TWO acclaimed poets who fled Ukraine just before the Russian invasion will give a fascinating insight into the war-torn country at Perth’s Ubud Writers and Readers festival.
Couple Max Rosochinsky and Oksana Maksymchuk had been diligently preparing for the invasion, even though they didn’t fully believe Vladimir Putin would go through with it. That all changed after a dramatic few days when Russia upped the military ante, so they hastily grabbed some backpacks and hotfooted it to the train station with their son.
“We didn’t say goodbye to friends – only to my father and his wife,” Maksymchuk says.
“As we were waiting for the train to Budapest at the gorgeous art nouveau train station in Lviv, I said to our son: look how eerie this is, the station is nearly empty now, yet in the wartime, it would be the most crowded place in the country.
“Just a week later, the Lviv train station did become the main hub for refugees fleeing the invasion, from the capital of Kyiv and from cities all over the Ukrainian south and east.”
Maksymchuk, who is from Ukraine, has a dad and stepmum in Lviv, while Rosochinsky is originally from Crimea, where his parents still live. It was annexed by Russia in 2014.
“We also have close family in the occupied Kherson, as well as in Kharkiv and in Mykolaiv, two towns affected by constant bombardment,” Maksymchuk says.
“And since we write and translate, we’ve collaborated with writers, artists, playwrights, and filmmakers from all over the country, a few of whom have lost their homes.
“Many of people we know are at the front, in the army or in volunteer battalions engaged in the humanitarian relief work and medical care. The whole society is deeply affected by this war – and as far as we know, intimately engaged in the defense effort on various levels, from donating money and time, to making much bigger personal sacrifices for the safety of their communities.”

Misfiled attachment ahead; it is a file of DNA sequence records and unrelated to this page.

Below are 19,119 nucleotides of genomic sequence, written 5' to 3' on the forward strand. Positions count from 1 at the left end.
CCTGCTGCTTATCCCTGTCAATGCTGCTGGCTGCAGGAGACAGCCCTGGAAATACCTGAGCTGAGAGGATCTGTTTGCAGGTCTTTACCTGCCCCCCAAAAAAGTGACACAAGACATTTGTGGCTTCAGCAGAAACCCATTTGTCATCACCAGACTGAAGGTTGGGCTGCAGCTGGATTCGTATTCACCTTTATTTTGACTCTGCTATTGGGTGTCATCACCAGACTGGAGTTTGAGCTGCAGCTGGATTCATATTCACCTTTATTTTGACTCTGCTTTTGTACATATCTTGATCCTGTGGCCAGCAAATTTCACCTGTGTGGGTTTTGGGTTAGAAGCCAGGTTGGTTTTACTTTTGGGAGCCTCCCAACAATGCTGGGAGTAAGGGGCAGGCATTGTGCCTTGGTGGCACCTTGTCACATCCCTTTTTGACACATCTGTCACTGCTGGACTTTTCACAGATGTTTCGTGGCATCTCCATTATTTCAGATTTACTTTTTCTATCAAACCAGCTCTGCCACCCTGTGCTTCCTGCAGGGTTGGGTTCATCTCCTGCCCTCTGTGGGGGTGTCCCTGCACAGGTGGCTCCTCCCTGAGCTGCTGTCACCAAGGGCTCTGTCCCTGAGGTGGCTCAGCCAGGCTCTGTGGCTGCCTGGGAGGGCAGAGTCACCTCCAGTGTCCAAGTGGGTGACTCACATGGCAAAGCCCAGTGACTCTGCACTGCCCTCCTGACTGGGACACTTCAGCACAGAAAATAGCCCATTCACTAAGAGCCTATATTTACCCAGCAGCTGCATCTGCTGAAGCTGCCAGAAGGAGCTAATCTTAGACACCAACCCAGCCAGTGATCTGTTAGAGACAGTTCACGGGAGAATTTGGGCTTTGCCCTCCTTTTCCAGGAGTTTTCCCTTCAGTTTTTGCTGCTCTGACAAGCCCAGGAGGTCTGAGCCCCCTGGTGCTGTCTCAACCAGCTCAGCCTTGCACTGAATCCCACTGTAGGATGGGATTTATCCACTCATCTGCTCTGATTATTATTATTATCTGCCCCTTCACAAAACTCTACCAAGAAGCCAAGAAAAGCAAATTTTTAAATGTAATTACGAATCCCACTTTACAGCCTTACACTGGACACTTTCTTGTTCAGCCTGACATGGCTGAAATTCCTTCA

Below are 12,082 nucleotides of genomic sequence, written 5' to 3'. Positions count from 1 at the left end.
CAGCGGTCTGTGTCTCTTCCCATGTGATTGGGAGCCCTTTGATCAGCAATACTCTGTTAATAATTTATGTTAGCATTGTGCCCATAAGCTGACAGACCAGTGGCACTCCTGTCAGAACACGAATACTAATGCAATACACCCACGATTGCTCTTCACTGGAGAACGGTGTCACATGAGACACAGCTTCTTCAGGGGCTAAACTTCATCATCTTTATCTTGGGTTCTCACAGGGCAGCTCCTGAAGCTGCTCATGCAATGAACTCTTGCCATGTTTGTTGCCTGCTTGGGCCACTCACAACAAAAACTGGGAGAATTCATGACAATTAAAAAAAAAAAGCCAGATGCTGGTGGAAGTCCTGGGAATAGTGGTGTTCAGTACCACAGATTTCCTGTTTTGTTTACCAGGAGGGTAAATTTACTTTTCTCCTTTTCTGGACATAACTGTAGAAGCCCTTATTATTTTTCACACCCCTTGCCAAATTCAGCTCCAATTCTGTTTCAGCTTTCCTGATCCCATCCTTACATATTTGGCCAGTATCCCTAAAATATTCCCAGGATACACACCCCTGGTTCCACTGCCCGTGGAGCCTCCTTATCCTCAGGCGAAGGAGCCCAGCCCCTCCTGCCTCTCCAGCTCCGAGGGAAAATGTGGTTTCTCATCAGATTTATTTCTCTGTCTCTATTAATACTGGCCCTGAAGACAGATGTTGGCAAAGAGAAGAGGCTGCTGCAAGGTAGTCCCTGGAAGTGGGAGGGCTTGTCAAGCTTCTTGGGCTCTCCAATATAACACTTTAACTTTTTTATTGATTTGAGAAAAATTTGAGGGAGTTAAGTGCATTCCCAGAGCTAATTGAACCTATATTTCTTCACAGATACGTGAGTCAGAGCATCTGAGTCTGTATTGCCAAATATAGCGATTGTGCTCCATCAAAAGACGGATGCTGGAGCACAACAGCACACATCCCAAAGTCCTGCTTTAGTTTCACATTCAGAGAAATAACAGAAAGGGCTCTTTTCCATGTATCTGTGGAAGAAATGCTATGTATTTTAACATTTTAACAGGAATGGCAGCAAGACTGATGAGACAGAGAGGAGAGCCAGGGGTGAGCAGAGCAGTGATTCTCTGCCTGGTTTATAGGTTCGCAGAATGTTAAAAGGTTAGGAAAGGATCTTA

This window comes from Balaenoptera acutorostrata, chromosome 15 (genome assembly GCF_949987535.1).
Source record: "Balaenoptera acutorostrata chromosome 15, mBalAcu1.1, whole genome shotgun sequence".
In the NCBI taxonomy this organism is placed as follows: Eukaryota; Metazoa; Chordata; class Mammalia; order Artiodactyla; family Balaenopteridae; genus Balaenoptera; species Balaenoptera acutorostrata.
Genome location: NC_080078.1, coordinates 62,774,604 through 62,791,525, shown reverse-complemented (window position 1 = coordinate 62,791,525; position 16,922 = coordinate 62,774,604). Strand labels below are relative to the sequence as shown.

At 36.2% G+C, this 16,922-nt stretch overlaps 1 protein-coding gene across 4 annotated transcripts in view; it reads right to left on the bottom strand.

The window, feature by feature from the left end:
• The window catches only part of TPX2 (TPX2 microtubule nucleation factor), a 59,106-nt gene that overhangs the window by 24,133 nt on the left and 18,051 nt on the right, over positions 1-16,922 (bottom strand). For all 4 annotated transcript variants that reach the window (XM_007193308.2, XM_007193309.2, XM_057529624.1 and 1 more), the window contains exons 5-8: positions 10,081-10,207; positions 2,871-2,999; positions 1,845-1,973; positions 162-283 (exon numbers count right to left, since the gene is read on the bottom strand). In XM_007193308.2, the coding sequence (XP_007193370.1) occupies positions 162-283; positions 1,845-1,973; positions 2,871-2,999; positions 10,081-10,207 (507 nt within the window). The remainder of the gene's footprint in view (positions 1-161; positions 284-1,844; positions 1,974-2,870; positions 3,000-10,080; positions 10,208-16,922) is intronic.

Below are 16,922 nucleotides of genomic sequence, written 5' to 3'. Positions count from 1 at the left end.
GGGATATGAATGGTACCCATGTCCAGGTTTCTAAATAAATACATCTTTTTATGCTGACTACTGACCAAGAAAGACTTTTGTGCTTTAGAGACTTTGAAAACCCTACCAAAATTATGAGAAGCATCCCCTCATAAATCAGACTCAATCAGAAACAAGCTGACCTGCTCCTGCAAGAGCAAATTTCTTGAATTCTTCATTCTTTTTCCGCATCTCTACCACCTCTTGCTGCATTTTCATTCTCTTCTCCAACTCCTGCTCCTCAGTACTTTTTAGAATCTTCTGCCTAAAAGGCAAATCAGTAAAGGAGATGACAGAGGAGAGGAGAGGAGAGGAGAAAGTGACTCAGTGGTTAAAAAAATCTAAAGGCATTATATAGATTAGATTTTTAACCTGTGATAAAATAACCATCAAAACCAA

Maksymchuk is the author of the award-winning Ukrainian poetry collections Xenia and Lovy, and her English poems have appeared in publications like the Cincinatti Review, The Irish Times and Poetry Review.
Rosochinsky’s poetry had been nominated for the PEN International New Voices Award and his poetry translations have featured in Words Without Borders and Poetry International.
The couple recently co-edited Words for War: New Poems from Ukraine.
“Words for War mostly constitutes a collective response to the Russian invasion of Ukraine that started in 2014,” Rosochinsky says.
“However, when we solicited the poems for the anthology in 2015, we found that some of the poets had written about other wars and conflicts: so poets Ostap Slyvynsky and Oksana Lutsyshyna wrote about World War II, and Kateryna Kalytko wrote about the Bosnian War.
“We chose to include poems about those other wars as a testament to poetry’s capacity to bring out universal features of human experience of catastrophic events, transcending a specific time, place, and context.”
Hailing from Crimea, Rosochinsky is a Russian-language poet, but stopped writing in Russian shortly after the annexation of his homeland.
About this time, Maksymchuk decided to break from writing in Ukrainian and switched to English.
She has just started working on a “multi-modal war dictionary” experimenting with hybrid forms of writing from poetry, flash-fiction and interview to memoir and news report.
So will they ever get back home to Ukraine with their son, or has the concept of home been destroyed by the Russian invasion?
“Mourning and commemorating our country’s tremendous losses, the destruction and violence it has endured, we can nevertheless also celebrate our people’s resilience, heroism, and beauty,” Maksymchuk says.
“Because it is not only their commitment to some abstract ideals of freedom, democracy, and human rights that inspires Ukrainians to push back.
“They are defending their communities, their values, and their way of life – all the things that make a place a home.”
The couple will be talking with Natalie D-Napoleon about their experiences at The Rechabite Hall in Northbridge on Sunday October 23 as part of the Ubud Writers and Readers festival. Also being interviewed at the Beacon of Hope talk is award-winning Iraqi poet Hassan Al Nawwab, who came to Australia to escape Saddam Hussein’s oppressive regime. Tix at megatix.com.au
by STEPHEN POLLOCK